College Athletes Shouldn’t Be Paid While catching up on some game day scores for college football, an article popped up on the side with a title reading, College Athletes Deserve To Be Paid. I noticed it was written by Michael Wilbon, one of the hosts from the ESPN show, Pardon the Interruption. Already disagreeing with the title before even reading it, I was skeptical, but I clicked on the link and started to read. Wilbon brought up a number of decent points throughout the article, but for some odd reason, they didn’t seem to add up to me.
This is why I took the opportunity to do a little more research behind the points made in the article and came up with a concept of my own. Wilbon’s reasons why to pay the athletes don’t have a strong backbone to them and his ideas on how to pay athletes are simply not feasible. A point made by Wilbon is that the poor athletes have no spending money, which accounts for a large percent of college programs. This is a false accusation. Although not every student athlete receives grants, the NCAA will provide the low income athletes and their families a Pell Grant worth $5,500 per year that can be spent on anything.
For this year, The NCAA gave out over $31 million in Pell Grants. Since the NCAA has originated, they have been helping out colleges with supporting the financial needs of athletes that are not met through the school. Wilbon also believes that the only collegiate athletes that should be paid are the ones that are on revenue producing teams. In most cases this would be the football teams and men’s basketball teams. While this may not seem fair to the other teams, Wilbon’s reason is simple; Capitalism.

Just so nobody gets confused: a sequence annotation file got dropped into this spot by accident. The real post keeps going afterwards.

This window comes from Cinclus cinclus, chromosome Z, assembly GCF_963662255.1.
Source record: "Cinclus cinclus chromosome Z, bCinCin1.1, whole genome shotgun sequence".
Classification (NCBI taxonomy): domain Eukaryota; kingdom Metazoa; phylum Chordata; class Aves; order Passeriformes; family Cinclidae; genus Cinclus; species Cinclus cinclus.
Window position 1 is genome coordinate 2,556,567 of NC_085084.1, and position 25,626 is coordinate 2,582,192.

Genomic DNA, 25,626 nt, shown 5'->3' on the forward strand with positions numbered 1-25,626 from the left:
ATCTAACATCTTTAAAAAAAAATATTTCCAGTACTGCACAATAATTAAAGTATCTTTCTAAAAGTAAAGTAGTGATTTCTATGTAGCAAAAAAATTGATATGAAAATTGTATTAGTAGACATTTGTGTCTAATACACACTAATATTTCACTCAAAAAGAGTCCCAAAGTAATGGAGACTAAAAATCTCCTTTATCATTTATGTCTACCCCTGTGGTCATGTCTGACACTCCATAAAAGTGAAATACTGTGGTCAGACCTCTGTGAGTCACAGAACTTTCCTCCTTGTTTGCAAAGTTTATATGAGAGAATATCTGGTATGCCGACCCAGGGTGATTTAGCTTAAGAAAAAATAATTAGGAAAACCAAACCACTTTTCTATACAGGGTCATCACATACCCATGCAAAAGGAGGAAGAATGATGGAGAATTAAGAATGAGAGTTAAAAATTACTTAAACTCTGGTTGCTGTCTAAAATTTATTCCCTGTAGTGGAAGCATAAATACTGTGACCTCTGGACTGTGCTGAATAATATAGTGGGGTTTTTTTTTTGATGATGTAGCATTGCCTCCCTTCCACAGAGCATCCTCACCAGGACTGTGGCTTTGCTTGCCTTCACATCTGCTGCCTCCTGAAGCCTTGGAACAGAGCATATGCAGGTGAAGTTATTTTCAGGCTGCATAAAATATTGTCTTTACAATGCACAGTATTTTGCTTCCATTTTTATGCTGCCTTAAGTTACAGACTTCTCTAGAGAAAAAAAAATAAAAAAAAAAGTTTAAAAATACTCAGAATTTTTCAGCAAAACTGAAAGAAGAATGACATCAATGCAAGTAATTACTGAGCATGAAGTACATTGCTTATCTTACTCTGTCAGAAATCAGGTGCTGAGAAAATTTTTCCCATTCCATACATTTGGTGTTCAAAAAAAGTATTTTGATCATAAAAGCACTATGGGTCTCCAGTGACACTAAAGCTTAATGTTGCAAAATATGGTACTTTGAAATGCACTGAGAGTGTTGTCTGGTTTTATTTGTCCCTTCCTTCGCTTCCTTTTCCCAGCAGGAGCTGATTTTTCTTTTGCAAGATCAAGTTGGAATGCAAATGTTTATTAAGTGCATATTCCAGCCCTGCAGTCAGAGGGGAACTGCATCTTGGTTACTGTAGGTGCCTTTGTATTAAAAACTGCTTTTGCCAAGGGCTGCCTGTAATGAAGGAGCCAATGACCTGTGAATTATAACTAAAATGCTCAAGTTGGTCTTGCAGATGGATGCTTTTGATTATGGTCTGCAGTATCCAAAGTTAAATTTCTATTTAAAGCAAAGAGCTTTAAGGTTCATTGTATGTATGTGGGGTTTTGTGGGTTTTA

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The only players that deserve to be paid are the ones that can make the NCAA money. This could cause problems within the United States court systems however. Even if you wanted to pay the revenue-producing athletes, Titles VII and IX could withhold the process. Title VII prohibits employment discrimination against race, color, culture, etc. If you were to start paying college athletes, then they would become employees of the NCAA and they would all have to be paid the same wage or salary to avoid discrimination.
Also, Title IX was established to avoid discrimination of sex. In Wilbon’s scenario, only men’s basketball would be paid, causing a discrimination against women’s basketball. Not only would there be a discrepancy in the court system, but also in the recruiting system if teams were to start paying their athletes. If certain universities and colleges start paying their athletes, then the players would not choose the school based on the academics and facilities, but rather how much money they were getting offered.